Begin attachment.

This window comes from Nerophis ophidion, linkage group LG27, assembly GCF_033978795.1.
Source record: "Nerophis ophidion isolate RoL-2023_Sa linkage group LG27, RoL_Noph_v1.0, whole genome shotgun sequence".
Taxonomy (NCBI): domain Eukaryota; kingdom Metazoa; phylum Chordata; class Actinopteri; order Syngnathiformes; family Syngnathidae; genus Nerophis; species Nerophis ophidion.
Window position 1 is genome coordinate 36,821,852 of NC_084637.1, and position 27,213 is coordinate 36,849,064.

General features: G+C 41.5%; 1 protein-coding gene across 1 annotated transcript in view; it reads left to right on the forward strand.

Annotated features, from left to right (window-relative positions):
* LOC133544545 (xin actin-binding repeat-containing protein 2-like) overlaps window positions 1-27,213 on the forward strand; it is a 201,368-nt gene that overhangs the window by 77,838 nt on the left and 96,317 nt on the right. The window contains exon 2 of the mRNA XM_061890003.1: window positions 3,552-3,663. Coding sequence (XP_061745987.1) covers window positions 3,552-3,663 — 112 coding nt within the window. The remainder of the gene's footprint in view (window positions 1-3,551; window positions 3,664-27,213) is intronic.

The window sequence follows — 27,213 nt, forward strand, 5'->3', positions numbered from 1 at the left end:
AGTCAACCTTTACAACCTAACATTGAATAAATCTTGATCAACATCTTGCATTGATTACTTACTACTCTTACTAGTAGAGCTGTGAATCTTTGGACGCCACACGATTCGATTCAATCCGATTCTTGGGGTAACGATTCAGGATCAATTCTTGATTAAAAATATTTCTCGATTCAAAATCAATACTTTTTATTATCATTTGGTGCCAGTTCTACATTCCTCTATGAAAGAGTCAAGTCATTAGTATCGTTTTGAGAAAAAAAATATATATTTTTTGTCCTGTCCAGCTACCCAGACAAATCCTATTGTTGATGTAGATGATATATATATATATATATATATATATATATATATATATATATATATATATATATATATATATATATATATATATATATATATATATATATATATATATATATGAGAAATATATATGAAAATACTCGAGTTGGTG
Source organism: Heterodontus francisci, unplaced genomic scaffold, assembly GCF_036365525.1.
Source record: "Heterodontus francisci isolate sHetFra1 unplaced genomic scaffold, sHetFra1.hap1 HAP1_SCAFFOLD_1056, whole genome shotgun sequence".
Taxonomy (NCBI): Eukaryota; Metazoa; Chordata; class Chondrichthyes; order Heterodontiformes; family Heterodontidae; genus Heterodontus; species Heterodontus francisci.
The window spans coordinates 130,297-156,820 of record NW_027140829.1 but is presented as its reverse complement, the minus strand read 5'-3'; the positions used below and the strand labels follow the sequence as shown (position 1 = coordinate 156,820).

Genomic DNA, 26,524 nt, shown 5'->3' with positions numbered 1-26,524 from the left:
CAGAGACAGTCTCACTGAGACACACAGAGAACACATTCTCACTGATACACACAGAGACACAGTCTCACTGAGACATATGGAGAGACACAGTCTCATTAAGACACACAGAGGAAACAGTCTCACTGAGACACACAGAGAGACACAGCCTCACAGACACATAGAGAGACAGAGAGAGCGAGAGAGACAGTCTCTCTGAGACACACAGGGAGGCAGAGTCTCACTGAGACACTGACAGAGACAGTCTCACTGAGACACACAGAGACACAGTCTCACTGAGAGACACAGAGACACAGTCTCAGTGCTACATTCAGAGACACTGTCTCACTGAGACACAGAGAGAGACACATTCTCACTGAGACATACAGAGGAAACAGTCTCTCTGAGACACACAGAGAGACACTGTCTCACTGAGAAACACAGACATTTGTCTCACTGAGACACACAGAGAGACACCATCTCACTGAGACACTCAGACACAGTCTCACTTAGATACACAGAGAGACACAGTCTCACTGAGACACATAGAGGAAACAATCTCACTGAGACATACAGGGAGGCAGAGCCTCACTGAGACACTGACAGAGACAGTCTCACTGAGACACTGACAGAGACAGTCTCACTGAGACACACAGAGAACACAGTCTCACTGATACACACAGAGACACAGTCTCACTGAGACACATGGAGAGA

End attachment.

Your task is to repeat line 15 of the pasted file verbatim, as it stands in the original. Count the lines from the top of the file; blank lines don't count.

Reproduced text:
CAGAGACAGTCTCACTGAGACACACAGAGAACACATTCTCACTGATACACACAGAGACACAGTCTCACTGAGACATATGGAGAGACACAGTCTCATTAAGACACACAGAGGAAACAGTCTCACTGAGACACACAGAGAGACACAGCCTCACAGACACATAGAGAGACAGAGAGAGCGAGAGAGACAGTCTCTCTGAGACACACAGGGAGGCAGAGTCTCACTGAGACACTGACAGAGACAGTCTCACTGAGACACACAGAGACACAGTCTCACTGAGAGACACAGAGACACAGTCTCAGTGCTACATTCAGAGACACTGTCTCACTGAGACACAGAGAGAGACACATTCTCACTGAGACATACAGAGGAAACAGTCTCTCTGAGACACACAGAGAGACACTGTCTCACTGAGAAACACAGACATTTGTCTCACTGAGACACACAGAGAGACACCATCTCACTGAGACACTCAGACACAGTCTCACTTAGATACACAGAGAGACACAGTCTCACTGAGACACATAGAGGAAACAATCTCACTGAGACATACAGGGAGGCAGAGCCTCACTGAGACACTGACAGAGACAGTCTCACTGAGACACTGACAGAGACAGTCTCACTGAGACACACAGAGAACACAGTCTCACTGATACACACAGAGACACAGTCTCACTGAGACACATGGAGAGA